So much of what we do on our smartphone is driven by services, as companies provide us with access to things like cloud storage, social-media publishing, and instant messaging. And while many of us default to accessing these services through their official apps, plenty of third-party alternatives exist. Some of the companies behind these services are more tolerant of those alternatives than others, and we've already seen WhatsApp take heavy-handed action against such software. Now a new round of legal threats is underway, and this time the targets don't seem to be doing anything particularly objectionable. Read More
Users of the enhanced WhatsApp client, known fittingly as WhatsApp+ were quite rightly annoyed yesterday when the Facebook-owned company started temp-banning them from the service for using the third-party app. At the time it was unclear if WhatsApp+ would be able to find a way around the block or if it was curtains. Now we know—it's over.
Update: The CyanogenMod team has chosen a new name: cLock. According to the Google+ post, the new name was chosen by virtue of its simplicity.
In a post to Google+ titled "Pitfalls of being so big" earlier this evening, the CyanogenMod team informed followers that CM had been served with a C&D (Cease and Desist) request regarding their Chronus clock widget.
For those unfamiliar, Chronus is CyanogenMod's acclaimed lock screen (or home screen) clock widget, introduced last December, that displays the time in Android 4.2 fashion along with configurable calendar and weather information.
Specifically, the "entity" serving the C&D seems to have issue with the widget's name, which is similar to the entity's own "Cronus." CyanogenMod's post emphasizes that while the team does not agree with the C&D claim, they do not have the time or resources to fight it so, naturally, they're looking to crowd-source a new name for the clock. Read More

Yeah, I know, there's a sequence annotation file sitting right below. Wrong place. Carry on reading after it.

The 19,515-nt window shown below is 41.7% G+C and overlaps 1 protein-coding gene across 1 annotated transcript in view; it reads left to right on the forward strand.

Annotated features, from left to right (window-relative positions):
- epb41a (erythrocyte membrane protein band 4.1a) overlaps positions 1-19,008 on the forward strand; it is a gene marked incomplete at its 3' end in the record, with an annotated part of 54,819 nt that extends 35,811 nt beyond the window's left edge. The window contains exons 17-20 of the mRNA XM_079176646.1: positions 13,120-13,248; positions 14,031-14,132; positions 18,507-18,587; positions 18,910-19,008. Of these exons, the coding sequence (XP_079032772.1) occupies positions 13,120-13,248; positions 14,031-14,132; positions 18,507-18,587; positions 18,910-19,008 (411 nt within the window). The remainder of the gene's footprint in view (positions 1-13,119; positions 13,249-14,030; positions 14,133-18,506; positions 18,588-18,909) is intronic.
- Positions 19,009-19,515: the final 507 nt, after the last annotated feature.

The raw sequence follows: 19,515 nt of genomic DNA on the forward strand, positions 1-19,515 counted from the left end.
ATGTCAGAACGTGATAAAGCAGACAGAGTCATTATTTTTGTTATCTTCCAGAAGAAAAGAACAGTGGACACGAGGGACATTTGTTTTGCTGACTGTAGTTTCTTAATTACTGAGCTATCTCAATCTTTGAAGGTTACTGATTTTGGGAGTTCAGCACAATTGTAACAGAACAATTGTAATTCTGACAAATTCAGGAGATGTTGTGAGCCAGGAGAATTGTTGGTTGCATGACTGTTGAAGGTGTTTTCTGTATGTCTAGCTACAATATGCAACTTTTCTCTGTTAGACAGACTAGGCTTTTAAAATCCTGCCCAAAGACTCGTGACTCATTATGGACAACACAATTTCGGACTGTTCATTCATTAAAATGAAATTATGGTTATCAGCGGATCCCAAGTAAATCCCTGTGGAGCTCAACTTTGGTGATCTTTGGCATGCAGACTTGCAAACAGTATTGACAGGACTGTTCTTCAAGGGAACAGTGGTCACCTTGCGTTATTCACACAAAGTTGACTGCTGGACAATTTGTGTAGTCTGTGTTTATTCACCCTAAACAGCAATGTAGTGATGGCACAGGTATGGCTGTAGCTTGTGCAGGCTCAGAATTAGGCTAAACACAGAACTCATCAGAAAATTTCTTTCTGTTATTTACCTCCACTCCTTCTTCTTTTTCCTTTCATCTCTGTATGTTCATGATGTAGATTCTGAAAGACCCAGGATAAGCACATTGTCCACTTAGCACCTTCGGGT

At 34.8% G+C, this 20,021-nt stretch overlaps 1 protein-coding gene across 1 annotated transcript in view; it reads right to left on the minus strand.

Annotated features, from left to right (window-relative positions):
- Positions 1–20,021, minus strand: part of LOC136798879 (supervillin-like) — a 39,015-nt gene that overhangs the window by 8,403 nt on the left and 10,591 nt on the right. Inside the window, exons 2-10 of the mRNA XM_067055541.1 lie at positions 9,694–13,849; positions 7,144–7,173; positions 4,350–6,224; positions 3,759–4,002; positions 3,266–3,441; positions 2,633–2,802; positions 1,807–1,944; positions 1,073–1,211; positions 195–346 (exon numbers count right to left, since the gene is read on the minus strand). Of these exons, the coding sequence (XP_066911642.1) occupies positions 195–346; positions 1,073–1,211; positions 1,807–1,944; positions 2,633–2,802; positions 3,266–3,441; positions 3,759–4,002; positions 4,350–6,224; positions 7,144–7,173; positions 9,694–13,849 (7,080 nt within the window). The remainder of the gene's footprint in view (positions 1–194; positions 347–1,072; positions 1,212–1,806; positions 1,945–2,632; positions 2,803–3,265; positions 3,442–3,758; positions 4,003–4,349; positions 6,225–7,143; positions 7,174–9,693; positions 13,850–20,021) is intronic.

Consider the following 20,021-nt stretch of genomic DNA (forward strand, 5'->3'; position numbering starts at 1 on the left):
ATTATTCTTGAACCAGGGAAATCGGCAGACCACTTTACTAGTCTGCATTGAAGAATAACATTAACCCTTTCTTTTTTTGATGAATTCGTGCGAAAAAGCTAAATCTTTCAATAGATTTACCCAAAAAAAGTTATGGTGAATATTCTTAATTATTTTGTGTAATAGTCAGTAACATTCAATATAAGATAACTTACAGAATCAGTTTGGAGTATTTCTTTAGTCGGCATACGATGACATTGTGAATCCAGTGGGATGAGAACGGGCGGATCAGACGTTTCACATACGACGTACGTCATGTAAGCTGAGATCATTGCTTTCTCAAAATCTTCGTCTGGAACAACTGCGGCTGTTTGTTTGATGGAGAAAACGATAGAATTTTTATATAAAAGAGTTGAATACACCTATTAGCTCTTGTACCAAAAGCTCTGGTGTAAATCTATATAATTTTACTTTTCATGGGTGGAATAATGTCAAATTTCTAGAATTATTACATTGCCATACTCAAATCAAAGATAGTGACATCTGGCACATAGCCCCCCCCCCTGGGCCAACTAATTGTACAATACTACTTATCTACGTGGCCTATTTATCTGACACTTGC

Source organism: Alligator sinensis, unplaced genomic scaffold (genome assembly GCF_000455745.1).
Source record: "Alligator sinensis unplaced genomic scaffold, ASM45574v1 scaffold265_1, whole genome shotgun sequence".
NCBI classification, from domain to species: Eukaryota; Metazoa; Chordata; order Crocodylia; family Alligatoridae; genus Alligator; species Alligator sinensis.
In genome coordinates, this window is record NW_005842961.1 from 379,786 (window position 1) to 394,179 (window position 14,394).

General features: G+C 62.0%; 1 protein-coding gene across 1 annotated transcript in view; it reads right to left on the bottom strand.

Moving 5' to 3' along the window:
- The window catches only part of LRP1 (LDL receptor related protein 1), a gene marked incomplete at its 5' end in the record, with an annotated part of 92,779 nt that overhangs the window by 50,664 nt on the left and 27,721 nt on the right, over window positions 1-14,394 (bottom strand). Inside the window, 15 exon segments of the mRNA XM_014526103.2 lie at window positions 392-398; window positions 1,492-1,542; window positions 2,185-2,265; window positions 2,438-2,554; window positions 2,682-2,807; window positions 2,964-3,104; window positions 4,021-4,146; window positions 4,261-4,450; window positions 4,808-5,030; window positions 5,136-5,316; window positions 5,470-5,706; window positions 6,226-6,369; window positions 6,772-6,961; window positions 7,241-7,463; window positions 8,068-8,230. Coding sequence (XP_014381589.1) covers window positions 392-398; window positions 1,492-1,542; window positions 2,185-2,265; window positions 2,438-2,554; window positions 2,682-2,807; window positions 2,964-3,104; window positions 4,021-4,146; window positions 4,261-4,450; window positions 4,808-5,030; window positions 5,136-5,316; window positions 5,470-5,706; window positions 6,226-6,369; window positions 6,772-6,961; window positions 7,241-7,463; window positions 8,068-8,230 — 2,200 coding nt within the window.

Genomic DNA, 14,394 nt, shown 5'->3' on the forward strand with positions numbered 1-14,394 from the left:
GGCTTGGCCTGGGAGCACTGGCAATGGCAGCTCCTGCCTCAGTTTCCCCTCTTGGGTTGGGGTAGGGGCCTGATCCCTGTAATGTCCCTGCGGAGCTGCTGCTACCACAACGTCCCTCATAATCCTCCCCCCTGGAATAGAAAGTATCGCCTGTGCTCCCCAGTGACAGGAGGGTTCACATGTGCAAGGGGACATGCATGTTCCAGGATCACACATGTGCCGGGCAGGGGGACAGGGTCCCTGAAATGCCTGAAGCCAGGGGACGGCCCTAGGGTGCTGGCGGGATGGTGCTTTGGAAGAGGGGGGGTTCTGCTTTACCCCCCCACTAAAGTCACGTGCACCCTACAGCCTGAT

Apple's at it again, this time back on its "We own the words 'App Store'" reign of terror. While a judge denied Apple's request to bar Amazon from using "Appstore" in a preliminary injunction before the issue is decided at trial, that isn't stopping the world's most infamously litigious tech giant from going after everyone and their brother using the words.
And until the Amazon trial is settled or decided (it's on the docket - for October 2012), Apple is free to go about threatening and pursuing more legal action, even though its trademark on the words "App Store" remains actively contested (by Microsoft) in its bid for certification at the USPTO. Read More
Despite a lot of fun Motorola hardware leaks lately (even some love for AT&T), Moto would like to remind us that they aren't much friendlier than Apple when it comes to unintended dissemination of their intellectual property.
The recently leaked update to Android 2.2 for the DROID X has been quite a popular download for daredevil users, and apparently Motorola has taken notice. While the ROM is now undoubtedly in the hands of every modding and development community member who has any interest in it, that isn't stopping Motorola from issuing cease and desist letters (e-mails) to those hosting the file. Read More